More Lightness Comes to Light

Tabu Ley Rochereau

The Voice of Lightness Vol. 2: Congo Classics 1977-1993 (Sterns Africa STCD 3056-57, 2010)

Only once did I get to see Tabu Ley Rochereau perform live. It was in 1994, and he made an almost unadvertised appearance at a small-scale African fair in Southern California’s Orange County. The Congolese music king, who was living in Los Angeles at the time, sang with a sparse backup band before an audience of perhaps 100 people, many of who clearly had no idea who he was. Nonetheless, he was electrifying.

I mention that event because it illustrates the graceful simplicity with which Rochereau’s extraordinary musical career wound down. But it reached many a height before concluding, and some of highest heights are hit on Sterns’ second volume of Rochereau’s best.

This concluding go-around covers the years 1977 to 1993, when Congolese rumba was ever more impacted by changes in public taste, cultural and societal concerns, politics, evolving technology and of course the almost constant shifting around of who played and sang in what band. Tabu Ley successfully navigated every bend in the musical road, most notably the modernizing of rumba into the slicker sounds of Paris-produced soukous.

The first CD begins with the stark solo vocal and rudimentary accompaniment of “Ekeseni” (“Different”) and builds elegantly from there, adding ever more rich layers of guitars, voices, drum rhythms and sheer length on songs that juxtapose spirituality and human foibles (“Ponce Pilate”), look at love in simplest terms (“Tanga Tanga”) and cut loose with pure dancing pleasure (“Monsieur Malonga”).

Recorded in Kinshasa, Cotonou or Brazzaville (depending upon availability, convenience or the ups and downs of the music business), the constants are the enveloping sweetness (and yes, lightness) of Rochereau’s singing and the swaying expertise of the very finest players, including saxophonist Modero Mekanisi, longtime musical director of Rochereau’s Afrisa International band.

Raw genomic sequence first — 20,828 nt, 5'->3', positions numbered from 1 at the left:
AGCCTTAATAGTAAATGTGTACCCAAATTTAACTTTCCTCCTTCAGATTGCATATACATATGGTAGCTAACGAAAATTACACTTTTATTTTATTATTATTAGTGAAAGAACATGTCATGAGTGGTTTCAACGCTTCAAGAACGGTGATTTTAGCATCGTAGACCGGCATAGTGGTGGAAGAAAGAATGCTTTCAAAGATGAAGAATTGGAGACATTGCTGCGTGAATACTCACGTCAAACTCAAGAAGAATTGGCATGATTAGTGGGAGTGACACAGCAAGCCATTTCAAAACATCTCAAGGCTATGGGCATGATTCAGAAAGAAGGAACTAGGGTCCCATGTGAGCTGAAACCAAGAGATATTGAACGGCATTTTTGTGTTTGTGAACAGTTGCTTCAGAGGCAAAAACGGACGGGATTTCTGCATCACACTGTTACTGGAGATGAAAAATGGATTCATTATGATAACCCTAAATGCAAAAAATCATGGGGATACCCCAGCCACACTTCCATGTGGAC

A pair of tracks from Tabu Ley’s hatchet-burying collaboration album with his old rival, legendary guitarist/vocalist Franco, kick off CD 2. The heartfelt beauty of “Kabasele in Memoriam” (a tribute to another Congolese musical great) and “Lisanga Ya Banganga” gets additional shine from the Parisian studio gloss, and that more contemporary sheen is likewise present on seven further gems from Rochereau’s final decade as a recording artist.

Delicately nuanced singing and unparalleled musicianship are again the standard, even as the music gets glossier on the New York and Paris-recorded “Sarah” and drum machine-driven “Exil-Ley” and “Le Glas a Sonne.”

Once the despotic Mobutu regime collapsed in Zaire in 1997, Rochereau returned to the renamed Democratic Republic of Congo and dedicated himself primarily to political concerns and the rebuilding of his home country. Nowadays he is retired from both music and politics, and in regard to the former we are blessed to now have the sequel to 2007’s first volume.

Like Volume 1, Volume 2 can’t possibly include everything of note. But also like its predecessor, it’s a sumptuous sampling of Congolese music’s greatest singer. Again, abundant and absorbing liner notes tell the story behind the music and the multifaceted man, including his role in the emergence of vocalist Mbilia Bel (herself the subject of a very good Sterns anthology focusing on the music she made while under Tabu Ley’s professional and personal wing).

So if you haven’t yet acquired the first installment of The Voice of Lightness, get it along with the second. And since they all go pretty much hand-in-hand, you really ought to have Sterns’ Mbilia Bel and Franco collections in order to take an extended trip to Congolese music heaven.

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